People and Profits Are In Harmony
Mountain Xpress | 3/7/2012
In today’s headlines and protest signs we hear pleas to “put people ahead of profits.” But are people and profits opposed to one another? In commercial transactions, two parties profit: the seller and the buyer. The buyer acquires a product and the seller gains financially. This peaceable, voluntary transaction of value for value to mutual benefit is an exercise of the rights of individuals to life, liberty, property and the pursuit of happiness. It is the proper and moral exercise of economic and political freedom.
When a person offers to mow your lawn for payment, he seeks to profit financially from his labor for his own betterment as he sees it. The same principle holds on larger scales. When Steve Jobs invents and sells an iPhone, Apple Corporation profits. And so do you. Profits motivate individuals to improve the lives of others and the prospect of making a profit is what makes any business enterprise worthwhile.
In a free market, a business profits to the extent that it pleases people by improving their lives. When it does not, it properly loses its profits and is replaced by competitors who stand to do a better job of pleasing people and, therefore, of making a profit. Profit is what people willingly give to businesses in exchange for the improvement of their lives in material ways. Profit is the measure of successfully serving the needs and wants of the community in a free, voluntary marketplace. It is the people who rule in a free economy. Consumers vote in the marketplace with their dollars and they are ruthless in their choices. They ultimately determine who will earn a profit and succeed and who will rack up loses and suffer defeat. In this sense, people and profits are in harmony and are not opposing concepts.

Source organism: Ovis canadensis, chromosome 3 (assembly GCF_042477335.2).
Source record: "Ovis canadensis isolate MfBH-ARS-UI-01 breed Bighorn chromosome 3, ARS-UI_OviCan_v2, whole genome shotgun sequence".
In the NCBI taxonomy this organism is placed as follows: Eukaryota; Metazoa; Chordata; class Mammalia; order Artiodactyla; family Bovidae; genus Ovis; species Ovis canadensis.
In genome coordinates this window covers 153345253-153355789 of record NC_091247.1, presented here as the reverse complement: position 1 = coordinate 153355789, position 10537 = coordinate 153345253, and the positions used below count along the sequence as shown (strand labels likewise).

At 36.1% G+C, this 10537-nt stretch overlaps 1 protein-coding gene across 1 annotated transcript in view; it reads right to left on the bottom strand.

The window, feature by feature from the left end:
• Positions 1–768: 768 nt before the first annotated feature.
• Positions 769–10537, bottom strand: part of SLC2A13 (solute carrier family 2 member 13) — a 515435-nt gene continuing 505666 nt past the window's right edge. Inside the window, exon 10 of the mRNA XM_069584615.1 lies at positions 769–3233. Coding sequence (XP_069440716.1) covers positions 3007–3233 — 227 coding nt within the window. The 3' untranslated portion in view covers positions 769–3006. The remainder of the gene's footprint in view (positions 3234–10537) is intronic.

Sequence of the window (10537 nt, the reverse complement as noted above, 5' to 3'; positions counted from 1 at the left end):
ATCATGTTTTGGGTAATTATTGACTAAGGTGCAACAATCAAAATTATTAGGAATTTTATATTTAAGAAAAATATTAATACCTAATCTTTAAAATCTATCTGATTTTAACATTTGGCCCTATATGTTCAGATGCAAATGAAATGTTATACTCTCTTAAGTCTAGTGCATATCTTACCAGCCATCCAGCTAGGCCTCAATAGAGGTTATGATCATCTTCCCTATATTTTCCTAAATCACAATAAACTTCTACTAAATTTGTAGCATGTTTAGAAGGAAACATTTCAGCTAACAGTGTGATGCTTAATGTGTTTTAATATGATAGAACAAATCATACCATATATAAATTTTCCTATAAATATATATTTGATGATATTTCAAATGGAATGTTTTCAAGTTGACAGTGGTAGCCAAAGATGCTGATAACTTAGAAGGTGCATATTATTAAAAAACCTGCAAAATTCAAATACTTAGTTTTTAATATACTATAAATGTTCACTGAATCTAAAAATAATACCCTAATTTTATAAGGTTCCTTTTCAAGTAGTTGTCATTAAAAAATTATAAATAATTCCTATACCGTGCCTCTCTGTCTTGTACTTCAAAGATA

Why Is Creating Value Good, Profits Bad?
By Paul Hsieh
“Profit” is a dirty word. Profit-seeking businessmen are stock villains in Hollywood movies. “Occupy Wall Street” protestors demand, “People not profits” (whatever that means). Companies reporting healthy profits are automatically assumed to be exploiting customers and can only atone for this by “giving back” to their communities. “Making a profit” has an unsavory, morally suspect taint.